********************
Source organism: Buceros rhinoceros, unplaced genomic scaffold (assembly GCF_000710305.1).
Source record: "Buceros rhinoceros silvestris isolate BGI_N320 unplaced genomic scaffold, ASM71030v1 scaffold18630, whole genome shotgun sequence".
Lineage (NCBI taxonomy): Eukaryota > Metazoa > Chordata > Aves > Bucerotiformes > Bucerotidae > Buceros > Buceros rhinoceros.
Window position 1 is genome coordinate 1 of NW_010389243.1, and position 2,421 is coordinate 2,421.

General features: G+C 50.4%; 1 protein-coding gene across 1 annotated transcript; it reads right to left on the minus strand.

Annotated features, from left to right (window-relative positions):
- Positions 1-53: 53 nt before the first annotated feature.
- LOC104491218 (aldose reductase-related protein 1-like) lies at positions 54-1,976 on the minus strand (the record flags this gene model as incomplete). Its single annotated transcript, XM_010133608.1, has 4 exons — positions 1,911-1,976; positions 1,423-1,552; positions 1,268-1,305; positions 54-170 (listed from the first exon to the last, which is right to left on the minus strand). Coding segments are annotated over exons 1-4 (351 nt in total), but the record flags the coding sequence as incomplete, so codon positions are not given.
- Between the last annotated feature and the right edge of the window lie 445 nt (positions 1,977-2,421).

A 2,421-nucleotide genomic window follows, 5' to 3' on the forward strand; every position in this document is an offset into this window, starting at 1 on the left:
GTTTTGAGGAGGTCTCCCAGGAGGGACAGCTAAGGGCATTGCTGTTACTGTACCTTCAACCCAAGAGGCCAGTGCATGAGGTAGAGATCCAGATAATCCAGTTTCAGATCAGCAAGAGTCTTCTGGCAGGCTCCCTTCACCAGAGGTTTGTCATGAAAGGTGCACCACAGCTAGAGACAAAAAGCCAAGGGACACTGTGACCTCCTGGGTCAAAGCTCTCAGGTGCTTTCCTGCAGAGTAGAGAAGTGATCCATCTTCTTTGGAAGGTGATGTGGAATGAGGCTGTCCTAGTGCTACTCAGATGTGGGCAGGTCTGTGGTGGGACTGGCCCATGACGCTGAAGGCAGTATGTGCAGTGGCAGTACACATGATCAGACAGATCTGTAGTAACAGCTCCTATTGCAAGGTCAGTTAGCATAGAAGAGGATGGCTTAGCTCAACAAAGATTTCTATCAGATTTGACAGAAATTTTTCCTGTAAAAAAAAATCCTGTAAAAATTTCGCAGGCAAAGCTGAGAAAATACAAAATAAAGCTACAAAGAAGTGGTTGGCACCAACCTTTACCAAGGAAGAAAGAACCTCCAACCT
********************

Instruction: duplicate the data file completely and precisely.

Source organism: Buceros rhinoceros, unplaced genomic scaffold (assembly GCF_000710305.1).
Source record: "Buceros rhinoceros silvestris isolate BGI_N320 unplaced genomic scaffold, ASM71030v1 scaffold18630, whole genome shotgun sequence".
Lineage (NCBI taxonomy): Eukaryota > Metazoa > Chordata > Aves > Bucerotiformes > Bucerotidae > Buceros > Buceros rhinoceros.
Window position 1 is genome coordinate 1 of NW_010389243.1, and position 2,421 is coordinate 2,421.

General features: G+C 50.4%; 1 protein-coding gene across 1 annotated transcript; it reads right to left on the minus strand.

Annotated features, from left to right (window-relative positions):
- Positions 1-53: 53 nt before the first annotated feature.
- LOC104491218 (aldose reductase-related protein 1-like) lies at positions 54-1,976 on the minus strand (the record flags this gene model as incomplete). Its single annotated transcript, XM_010133608.1, has 4 exons — positions 1,911-1,976; positions 1,423-1,552; positions 1,268-1,305; positions 54-170 (listed from the first exon to the last, which is right to left on the minus strand). Coding segments are annotated over exons 1-4 (351 nt in total), but the record flags the coding sequence as incomplete, so codon positions are not given.
- Between the last annotated feature and the right edge of the window lie 445 nt (positions 1,977-2,421).

A 2,421-nucleotide genomic window follows, 5' to 3' on the forward strand; every position in this document is an offset into this window, starting at 1 on the left:
GTTTTGAGGAGGTCTCCCAGGAGGGACAGCTAAGGGCATTGCTGTTACTGTACCTTCAACCCAAGAGGCCAGTGCATGAGGTAGAGATCCAGATAATCCAGTTTCAGATCAGCAAGAGTCTTCTGGCAGGCTCCCTTCACCAGAGGTTTGTCATGAAAGGTGCACCACAGCTAGAGACAAAAAGCCAAGGGACACTGTGACCTCCTGGGTCAAAGCTCTCAGGTGCTTTCCTGCAGAGTAGAGAAGTGATCCATCTTCTTTGGAAGGTGATGTGGAATGAGGCTGTCCTAGTGCTACTCAGATGTGGGCAGGTCTGTGGTGGGACTGGCCCATGACGCTGAAGGCAGTATGTGCAGTGGCAGTACACATGATCAGACAGATCTGTAGTAACAGCTCCTATTGCAAGGTCAGTTAGCATAGAAGAGGATGGCTTAGCTCAACAAAGATTTCTATCAGATTTGACAGAAATTTTTCCTGTAAAAAAAAATCCTGTAAAAATTTCGCAGGCAAAGCTGAGAAAATACAAAATAAAGCTACAAAGAAGTGGTTGGCACCAACCTTTACCAAGGAAGAAAGAACCTCCAACCT